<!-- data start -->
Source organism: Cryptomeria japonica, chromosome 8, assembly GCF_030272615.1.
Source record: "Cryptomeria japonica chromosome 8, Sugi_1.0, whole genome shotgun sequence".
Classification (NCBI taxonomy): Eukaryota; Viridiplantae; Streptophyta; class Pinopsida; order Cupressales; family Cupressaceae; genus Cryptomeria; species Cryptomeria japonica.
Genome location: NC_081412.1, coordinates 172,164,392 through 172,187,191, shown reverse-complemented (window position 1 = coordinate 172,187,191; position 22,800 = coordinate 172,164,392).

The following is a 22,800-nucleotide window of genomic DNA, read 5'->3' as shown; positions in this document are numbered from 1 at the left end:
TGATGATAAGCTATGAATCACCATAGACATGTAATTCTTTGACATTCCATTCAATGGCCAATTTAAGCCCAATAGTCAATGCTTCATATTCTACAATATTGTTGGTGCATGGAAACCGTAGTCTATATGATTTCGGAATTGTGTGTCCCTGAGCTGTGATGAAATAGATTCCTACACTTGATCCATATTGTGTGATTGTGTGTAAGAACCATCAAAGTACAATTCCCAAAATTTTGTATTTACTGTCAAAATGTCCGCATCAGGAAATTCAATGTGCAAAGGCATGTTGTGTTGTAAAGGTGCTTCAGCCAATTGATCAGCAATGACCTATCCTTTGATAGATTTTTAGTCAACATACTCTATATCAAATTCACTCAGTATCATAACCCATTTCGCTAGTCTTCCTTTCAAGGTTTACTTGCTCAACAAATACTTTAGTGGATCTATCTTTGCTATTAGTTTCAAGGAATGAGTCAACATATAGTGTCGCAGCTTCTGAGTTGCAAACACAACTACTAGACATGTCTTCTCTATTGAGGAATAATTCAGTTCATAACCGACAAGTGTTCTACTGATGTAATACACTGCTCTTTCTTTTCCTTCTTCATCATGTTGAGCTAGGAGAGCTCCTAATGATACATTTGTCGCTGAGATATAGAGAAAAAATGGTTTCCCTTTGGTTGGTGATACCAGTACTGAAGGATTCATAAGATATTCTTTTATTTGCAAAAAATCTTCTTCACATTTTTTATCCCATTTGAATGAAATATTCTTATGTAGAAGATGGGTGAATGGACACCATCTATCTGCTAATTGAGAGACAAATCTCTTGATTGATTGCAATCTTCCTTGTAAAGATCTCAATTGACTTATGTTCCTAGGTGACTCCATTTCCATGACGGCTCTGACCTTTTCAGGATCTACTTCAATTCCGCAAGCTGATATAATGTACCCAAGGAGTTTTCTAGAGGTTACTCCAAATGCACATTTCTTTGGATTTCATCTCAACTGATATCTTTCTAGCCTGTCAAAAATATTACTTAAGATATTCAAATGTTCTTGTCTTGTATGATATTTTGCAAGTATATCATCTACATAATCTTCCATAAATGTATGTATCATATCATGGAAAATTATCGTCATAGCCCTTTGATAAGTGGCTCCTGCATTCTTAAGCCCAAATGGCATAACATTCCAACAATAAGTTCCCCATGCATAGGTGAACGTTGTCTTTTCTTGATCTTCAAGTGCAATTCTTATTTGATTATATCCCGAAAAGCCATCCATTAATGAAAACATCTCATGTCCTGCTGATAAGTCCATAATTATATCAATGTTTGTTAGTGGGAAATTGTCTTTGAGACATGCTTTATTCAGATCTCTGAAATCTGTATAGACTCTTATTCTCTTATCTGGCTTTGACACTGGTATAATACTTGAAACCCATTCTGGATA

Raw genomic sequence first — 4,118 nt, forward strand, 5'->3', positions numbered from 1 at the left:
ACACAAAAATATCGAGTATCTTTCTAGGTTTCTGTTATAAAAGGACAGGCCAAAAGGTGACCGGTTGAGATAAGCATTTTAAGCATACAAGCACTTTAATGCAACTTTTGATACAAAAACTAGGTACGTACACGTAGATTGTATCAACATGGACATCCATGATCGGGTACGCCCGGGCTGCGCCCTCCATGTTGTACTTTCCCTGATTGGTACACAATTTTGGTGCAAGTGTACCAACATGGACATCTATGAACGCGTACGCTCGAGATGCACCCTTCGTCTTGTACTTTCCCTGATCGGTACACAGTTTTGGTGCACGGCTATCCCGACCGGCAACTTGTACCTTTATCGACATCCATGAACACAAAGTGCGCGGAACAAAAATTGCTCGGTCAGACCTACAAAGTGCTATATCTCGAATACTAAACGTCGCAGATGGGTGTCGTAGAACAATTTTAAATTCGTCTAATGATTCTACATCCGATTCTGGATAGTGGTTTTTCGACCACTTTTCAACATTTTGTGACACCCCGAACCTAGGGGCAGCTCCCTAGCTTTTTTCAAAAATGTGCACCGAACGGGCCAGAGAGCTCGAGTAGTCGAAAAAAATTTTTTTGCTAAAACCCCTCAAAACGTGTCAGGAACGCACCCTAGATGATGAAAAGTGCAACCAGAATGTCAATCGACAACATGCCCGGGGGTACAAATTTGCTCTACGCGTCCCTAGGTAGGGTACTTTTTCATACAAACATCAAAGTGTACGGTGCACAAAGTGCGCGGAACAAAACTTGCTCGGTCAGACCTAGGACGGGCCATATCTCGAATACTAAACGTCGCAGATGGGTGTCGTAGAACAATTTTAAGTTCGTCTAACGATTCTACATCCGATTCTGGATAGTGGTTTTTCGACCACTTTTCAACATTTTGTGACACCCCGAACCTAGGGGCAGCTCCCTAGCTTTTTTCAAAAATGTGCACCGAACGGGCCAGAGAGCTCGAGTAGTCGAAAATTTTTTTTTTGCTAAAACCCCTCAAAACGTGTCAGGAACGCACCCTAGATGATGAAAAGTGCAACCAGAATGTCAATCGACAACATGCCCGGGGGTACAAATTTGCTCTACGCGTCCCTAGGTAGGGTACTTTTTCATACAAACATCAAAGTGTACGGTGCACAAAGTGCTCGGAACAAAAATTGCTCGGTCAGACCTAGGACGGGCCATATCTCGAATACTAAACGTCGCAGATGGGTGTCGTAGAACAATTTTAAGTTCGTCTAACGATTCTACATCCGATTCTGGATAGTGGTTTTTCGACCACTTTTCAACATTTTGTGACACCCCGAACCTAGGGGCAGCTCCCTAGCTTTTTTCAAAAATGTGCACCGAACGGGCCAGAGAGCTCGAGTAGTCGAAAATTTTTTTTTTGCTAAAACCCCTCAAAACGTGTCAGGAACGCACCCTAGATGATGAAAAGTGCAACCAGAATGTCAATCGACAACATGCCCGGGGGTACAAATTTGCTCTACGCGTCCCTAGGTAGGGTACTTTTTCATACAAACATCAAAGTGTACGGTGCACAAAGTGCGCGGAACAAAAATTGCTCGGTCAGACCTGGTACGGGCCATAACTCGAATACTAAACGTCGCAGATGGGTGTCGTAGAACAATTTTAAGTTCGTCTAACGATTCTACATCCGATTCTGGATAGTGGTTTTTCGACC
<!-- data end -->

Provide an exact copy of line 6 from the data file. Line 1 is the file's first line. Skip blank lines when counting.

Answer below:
TGATGATAAGCTATGAATCACCATAGACATGTAATTCTTTGACATTCCATTCAATGGCCAATTTAAGCCCAATAGTCAATGCTTCATATTCTACAATATTGTTGGTGCATGGAAACCGTAGTCTATATGATTTCGGAATTGTGTGTCCCTGAGCTGTGATGAAATAGATTCCTACACTTGATCCATATTGTGTGATTGTGTGTAAGAACCATCAAAGTACAATTCCCAAAATTTTGTATTTACTGTCAAAATGTCCGCATCAGGAAATTCAATGTGCAAAGGCATGTTGTGTTGTAAAGGTGCTTCAGCCAATTGATCAGCAATGACCTATCCTTTGATAGATTTTTAGTCAACATACTCTATATCAAATTCACTCAGTATCATAACCCATTTCGCTAGTCTTCCTTTCAAGGTTTACTTGCTCAACAAATACTTTAGTGGATCTATCTTTGCTATTAGTTTCAAGGAATGAGTCAACATATAGTGTCGCAGCTTCTGAGTTGCAAACACAACTACTAGACATGTCTTCTCTATTGAGGAATAATTCAGTTCATAACCGACAAGTGTTCTACTGATGTAATACACTGCTCTTTCTTTTCCTTCTTCATCATGTTGAGCTAGGAGAGCTCCTAATGATACATTTGTCGCTGAGATATAGAGAAAAAATGGTTTCCCTTTGGTTGGTGATACCAGTACTGAAGGATTCATAAGATATTCTTTTATTTGCAAAAAATCTTCTTCACATTTTTTATCCCATTTGAATGAAATATTCTTATGTAGAAGATGGGTGAATGGACACCATCTATCTGCTAATTGAGAGACAAATCTCTTGATTGATTGCAATCTTCCTTGTAAAGATCTCAATTGACTTATGTTCCTAGGTGACTCCATTTCCATGACGGCTCTGACCTTTTCAGGATCTACTTCAATTCCGCAAGCTGATATAATGTACCCAAGGAGTTTTCTAGAGGTTACTCCAAATGCACATTTCTTTGGATTTCATCTCAACTGATATCTTTCTAGCCTGTCAAAAATATTACTTAAGATATTCAAATGTTCTTGTCTTGTATGATATTTTGCAAGTATATCATCTACATAATCTTCCATAAATGTATGTATCATATCATGGAAAATTATCGTCATAGCCCTTTGATAAGTGGCTCCTGCATTCTTAAGCCCAAATGGCATAACATTCCAACAATAAGTTCCCCATGCATAGGTGAACGTTGTCTTTTCTTGATCTTCAAGTGCAATTCTTATTTGATTATATCCCGAAAAGCCATCCATTAATGAAAACATCTCATGTCCTGCTGATAAGTCCATAATTATATCAATGTTTGTTAGTGGGAAATTGTCTTTGAGACATGCTTTATTCAGATCTCTGAAATCTGTATAGACTCTTATTCTCTTATCTGGCTTTGACACTGGTATAATACTTGAAACCCATTCTGGATA